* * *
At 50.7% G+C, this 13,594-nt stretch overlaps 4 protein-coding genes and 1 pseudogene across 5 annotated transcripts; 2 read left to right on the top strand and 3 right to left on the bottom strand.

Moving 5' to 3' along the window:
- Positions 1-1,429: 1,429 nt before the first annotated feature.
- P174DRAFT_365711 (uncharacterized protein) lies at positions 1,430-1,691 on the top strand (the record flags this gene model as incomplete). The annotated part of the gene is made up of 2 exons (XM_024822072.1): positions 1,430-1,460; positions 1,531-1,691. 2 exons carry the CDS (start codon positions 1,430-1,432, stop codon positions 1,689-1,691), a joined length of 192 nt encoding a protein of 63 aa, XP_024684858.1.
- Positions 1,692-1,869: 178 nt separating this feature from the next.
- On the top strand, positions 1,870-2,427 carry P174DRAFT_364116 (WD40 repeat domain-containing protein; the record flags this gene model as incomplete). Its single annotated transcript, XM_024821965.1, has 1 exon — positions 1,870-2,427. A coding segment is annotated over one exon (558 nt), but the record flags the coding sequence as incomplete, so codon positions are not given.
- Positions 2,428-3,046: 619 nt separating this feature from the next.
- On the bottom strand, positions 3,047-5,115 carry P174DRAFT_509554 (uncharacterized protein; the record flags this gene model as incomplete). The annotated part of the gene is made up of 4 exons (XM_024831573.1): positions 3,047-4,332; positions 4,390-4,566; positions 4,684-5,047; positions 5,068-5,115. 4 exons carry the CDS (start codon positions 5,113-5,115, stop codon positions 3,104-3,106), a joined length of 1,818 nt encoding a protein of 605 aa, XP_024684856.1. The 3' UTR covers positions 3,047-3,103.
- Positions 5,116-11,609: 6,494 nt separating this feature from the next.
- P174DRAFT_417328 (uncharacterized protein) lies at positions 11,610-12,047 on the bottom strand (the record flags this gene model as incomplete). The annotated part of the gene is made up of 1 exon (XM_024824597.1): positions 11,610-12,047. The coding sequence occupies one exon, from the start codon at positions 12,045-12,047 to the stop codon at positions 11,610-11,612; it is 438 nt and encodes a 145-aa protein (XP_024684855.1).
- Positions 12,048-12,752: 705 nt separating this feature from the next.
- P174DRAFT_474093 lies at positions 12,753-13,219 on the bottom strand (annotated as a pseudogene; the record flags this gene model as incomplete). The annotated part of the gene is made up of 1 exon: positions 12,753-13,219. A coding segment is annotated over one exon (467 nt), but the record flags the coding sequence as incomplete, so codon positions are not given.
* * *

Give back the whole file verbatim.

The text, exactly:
At 50.7% G+C, this 13,594-nt stretch overlaps 4 protein-coding genes and 1 pseudogene across 5 annotated transcripts; 2 read left to right on the top strand and 3 right to left on the bottom strand.

Moving 5' to 3' along the window:
- Positions 1-1,429: 1,429 nt before the first annotated feature.
- P174DRAFT_365711 (uncharacterized protein) lies at positions 1,430-1,691 on the top strand (the record flags this gene model as incomplete). The annotated part of the gene is made up of 2 exons (XM_024822072.1): positions 1,430-1,460; positions 1,531-1,691. 2 exons carry the CDS (start codon positions 1,430-1,432, stop codon positions 1,689-1,691), a joined length of 192 nt encoding a protein of 63 aa, XP_024684858.1.
- Positions 1,692-1,869: 178 nt separating this feature from the next.
- On the top strand, positions 1,870-2,427 carry P174DRAFT_364116 (WD40 repeat domain-containing protein; the record flags this gene model as incomplete). Its single annotated transcript, XM_024821965.1, has 1 exon — positions 1,870-2,427. A coding segment is annotated over one exon (558 nt), but the record flags the coding sequence as incomplete, so codon positions are not given.
- Positions 2,428-3,046: 619 nt separating this feature from the next.
- On the bottom strand, positions 3,047-5,115 carry P174DRAFT_509554 (uncharacterized protein; the record flags this gene model as incomplete). The annotated part of the gene is made up of 4 exons (XM_024831573.1): positions 3,047-4,332; positions 4,390-4,566; positions 4,684-5,047; positions 5,068-5,115. 4 exons carry the CDS (start codon positions 5,113-5,115, stop codon positions 3,104-3,106), a joined length of 1,818 nt encoding a protein of 605 aa, XP_024684856.1. The 3' UTR covers positions 3,047-3,103.
- Positions 5,116-11,609: 6,494 nt separating this feature from the next.
- P174DRAFT_417328 (uncharacterized protein) lies at positions 11,610-12,047 on the bottom strand (the record flags this gene model as incomplete). The annotated part of the gene is made up of 1 exon (XM_024824597.1): positions 11,610-12,047. The coding sequence occupies one exon, from the start codon at positions 12,045-12,047 to the stop codon at positions 11,610-11,612; it is 438 nt and encodes a 145-aa protein (XP_024684855.1).
- Positions 12,048-12,752: 705 nt separating this feature from the next.
- P174DRAFT_474093 lies at positions 12,753-13,219 on the bottom strand (annotated as a pseudogene; the record flags this gene model as incomplete). The annotated part of the gene is made up of 1 exon: positions 12,753-13,219. A coding segment is annotated over one exon (467 nt), but the record flags the coding sequence as incomplete, so codon positions are not given.